Some are cancelled, and some are being cautiously planned. The unpredictability of the pandemic and public health restrictions is affecting local agricultural fairs for the second year in a row.
The Vankleek Hill Fair is tentatively scheduled for August 19 to 22.
“We have not made a final decision about the 2021 fair yet. The executives will be meeting again in the near future via zoom to discuss our options,” said Vankleek Hill Agricultural Society President Amanda McDonald, noting public health guidelines will still have to be followed to ensure a safe event. “If there is a fair this year it will be no comparison to what the past fairs have been like.”
In Riceville, fair organizers are cautiously optimistic the fair will still go ahead from August 27 to 29.
“We’re still hopeful,” said Riceville Agricultural Society President Tobias Hovey.
Fair organizers in Riceville are trying to diversify their activities. Hovey said an outdoor barbecue they held in July 2020 – which was limited to 100 tickets – was successful. He said that whatever happens this year will depend on what is permitted under public health restrictions.
The St. Lawrence Valley Agricultural Society is still planning to hold the Williamstown Fair from August 6 to 8 – beginning to plan what the options are for staging the fair within the limitations of public health restrictions. According to society President Chelsea Hope, a decision will be made in late May on what form this year’s Williamstown Fair will take..
The Williamstown Fair is the oldest annual fair in Canada and was first held in 1812.
Two fairs cancelled
The Maxville Fair, normally held in June, has been cancelled for the second consecutive year.
“Due to the pandemic and the timing of vaccinations, it is not possible to hold our Fair in June,” said Kenyon Agricultural Society Treasurer Vanessa Metcalfe.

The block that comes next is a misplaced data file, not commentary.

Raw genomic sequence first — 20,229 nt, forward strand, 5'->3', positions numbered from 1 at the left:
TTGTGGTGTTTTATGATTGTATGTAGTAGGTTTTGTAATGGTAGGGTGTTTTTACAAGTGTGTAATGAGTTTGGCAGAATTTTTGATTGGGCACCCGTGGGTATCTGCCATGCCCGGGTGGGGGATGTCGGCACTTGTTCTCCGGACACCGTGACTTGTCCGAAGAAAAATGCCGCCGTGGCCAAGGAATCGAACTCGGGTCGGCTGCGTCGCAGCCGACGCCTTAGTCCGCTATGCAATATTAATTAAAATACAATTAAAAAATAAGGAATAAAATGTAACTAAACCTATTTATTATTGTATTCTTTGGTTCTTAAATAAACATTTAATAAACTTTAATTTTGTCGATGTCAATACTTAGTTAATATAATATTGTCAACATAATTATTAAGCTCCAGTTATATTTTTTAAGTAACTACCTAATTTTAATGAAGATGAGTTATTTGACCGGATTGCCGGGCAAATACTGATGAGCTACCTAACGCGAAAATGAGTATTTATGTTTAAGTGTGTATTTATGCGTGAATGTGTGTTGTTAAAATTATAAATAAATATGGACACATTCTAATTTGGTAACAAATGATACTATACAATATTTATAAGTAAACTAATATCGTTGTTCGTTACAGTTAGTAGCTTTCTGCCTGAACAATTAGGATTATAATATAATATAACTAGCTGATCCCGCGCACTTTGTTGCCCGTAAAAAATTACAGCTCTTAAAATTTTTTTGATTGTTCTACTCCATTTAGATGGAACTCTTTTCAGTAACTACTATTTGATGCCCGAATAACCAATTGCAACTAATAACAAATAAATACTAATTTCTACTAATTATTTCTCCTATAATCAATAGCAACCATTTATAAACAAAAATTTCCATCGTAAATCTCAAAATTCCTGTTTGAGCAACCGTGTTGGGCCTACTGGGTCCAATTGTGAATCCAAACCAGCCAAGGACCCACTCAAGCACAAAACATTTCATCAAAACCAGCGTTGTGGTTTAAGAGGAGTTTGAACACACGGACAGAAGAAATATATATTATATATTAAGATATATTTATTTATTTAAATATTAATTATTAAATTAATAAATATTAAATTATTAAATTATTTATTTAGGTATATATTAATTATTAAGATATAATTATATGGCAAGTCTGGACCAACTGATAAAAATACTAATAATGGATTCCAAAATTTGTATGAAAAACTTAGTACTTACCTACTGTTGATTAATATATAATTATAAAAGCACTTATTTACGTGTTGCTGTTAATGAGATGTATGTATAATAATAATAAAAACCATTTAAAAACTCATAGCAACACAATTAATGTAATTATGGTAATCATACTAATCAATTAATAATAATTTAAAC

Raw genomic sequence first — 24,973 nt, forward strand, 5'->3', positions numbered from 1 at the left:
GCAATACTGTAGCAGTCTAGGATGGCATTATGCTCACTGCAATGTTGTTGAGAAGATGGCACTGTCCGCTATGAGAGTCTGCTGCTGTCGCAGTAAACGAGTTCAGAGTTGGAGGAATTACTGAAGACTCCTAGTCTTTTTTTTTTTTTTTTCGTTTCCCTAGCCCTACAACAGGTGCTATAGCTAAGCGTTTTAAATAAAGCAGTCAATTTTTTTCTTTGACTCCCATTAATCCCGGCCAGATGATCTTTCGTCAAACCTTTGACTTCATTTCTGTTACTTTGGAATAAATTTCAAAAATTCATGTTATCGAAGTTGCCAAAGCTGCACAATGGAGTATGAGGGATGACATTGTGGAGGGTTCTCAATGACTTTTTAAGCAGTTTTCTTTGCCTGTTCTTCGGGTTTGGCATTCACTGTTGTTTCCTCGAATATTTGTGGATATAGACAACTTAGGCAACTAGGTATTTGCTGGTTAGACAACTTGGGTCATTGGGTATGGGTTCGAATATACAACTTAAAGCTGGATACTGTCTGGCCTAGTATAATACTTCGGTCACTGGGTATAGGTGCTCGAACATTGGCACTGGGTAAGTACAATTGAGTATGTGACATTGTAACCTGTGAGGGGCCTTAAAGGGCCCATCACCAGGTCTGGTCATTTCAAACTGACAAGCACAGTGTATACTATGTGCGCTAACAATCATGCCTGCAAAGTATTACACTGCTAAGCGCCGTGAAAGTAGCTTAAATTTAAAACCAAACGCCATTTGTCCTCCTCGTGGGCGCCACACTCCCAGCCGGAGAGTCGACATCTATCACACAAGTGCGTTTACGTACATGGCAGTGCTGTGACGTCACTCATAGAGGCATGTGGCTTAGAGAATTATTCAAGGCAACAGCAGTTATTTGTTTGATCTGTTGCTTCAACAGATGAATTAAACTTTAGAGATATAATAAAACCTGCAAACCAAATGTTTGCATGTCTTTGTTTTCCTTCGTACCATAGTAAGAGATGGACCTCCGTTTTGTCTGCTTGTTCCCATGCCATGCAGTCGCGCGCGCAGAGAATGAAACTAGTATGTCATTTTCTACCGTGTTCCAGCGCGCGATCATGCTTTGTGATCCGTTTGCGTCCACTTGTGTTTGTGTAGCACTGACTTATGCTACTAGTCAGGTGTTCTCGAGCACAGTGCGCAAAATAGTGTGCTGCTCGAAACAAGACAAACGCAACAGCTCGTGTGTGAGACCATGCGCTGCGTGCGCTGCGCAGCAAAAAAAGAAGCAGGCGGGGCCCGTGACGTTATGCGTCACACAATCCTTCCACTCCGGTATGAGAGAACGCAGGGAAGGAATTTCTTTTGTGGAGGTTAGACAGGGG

The society is closely monitoring public health regulations in the hope the Metcalfe Centre and other facilities at the fairgrounds can open for public rentals once again in the near future.
Metcalfe said the Kenyon Agricultural Society is appreciative of the financial support from the Ontario Ministry of Agriculture, Food and Rural Affairs, which agricultural societies have received to cover ongoing costs such as utilities and insurance. Volunteers have been assisting with building and grounds maintenance.
“At this time our finances are stable, but it is everyone’s desire that the facilities become self-sufficient with rental revenue once again,” said Metcalfe.
Québec`s oldest fair, The Expo Lachute Fair has also been cancelled for the second consecutive year.
Argenteuil Agricultural Society President Scott Lees said the group was recently notified by the Québec government that all fairs and festivals across the province will be cancelled this year.
“Unfortunately, it looks like our Lachute Fair will have to wait another year before we can get back to entertaining our community,” Lees said.
The Lachute fair was established 196 years ago.